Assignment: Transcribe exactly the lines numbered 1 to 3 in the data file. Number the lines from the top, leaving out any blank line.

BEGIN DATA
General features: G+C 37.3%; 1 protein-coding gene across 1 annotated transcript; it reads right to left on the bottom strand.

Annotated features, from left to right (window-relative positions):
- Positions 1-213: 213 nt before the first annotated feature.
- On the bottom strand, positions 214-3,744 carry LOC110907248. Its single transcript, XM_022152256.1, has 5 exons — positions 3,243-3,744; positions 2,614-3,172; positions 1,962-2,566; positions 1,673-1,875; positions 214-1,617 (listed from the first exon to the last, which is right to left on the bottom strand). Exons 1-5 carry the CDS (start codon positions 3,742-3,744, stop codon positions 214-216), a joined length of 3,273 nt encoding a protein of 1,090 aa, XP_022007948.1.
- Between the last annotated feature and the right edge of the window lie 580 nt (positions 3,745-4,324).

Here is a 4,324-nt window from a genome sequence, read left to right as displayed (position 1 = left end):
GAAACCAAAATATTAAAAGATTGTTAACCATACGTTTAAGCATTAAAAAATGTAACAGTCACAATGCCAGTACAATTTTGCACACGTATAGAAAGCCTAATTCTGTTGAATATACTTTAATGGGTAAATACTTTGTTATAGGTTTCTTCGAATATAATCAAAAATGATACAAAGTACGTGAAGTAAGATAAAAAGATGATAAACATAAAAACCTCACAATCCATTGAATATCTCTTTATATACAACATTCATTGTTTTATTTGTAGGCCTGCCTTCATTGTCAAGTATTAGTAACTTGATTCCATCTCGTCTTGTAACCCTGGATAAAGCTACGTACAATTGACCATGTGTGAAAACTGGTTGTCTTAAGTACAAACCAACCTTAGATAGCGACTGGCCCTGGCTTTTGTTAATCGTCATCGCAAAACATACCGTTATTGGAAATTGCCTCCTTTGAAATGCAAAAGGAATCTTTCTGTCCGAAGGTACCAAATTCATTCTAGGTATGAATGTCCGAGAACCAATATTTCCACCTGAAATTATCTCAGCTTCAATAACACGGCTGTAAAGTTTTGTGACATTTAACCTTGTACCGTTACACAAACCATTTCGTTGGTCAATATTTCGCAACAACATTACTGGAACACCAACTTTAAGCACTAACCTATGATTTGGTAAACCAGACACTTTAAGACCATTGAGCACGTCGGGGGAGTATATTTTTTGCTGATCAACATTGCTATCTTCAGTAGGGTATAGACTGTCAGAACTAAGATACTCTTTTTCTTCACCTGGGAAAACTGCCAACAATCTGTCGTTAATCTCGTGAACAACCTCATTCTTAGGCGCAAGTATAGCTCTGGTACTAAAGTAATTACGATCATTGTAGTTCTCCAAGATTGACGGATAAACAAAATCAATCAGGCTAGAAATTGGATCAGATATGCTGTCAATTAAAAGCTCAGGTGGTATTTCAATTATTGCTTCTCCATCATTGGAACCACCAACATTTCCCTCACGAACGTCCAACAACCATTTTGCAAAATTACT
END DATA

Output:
General features: G+C 37.3%; 1 protein-coding gene across 1 annotated transcript; it reads right to left on the bottom strand.

Annotated features, from left to right (window-relative positions):
- Positions 1-213: 213 nt before the first annotated feature.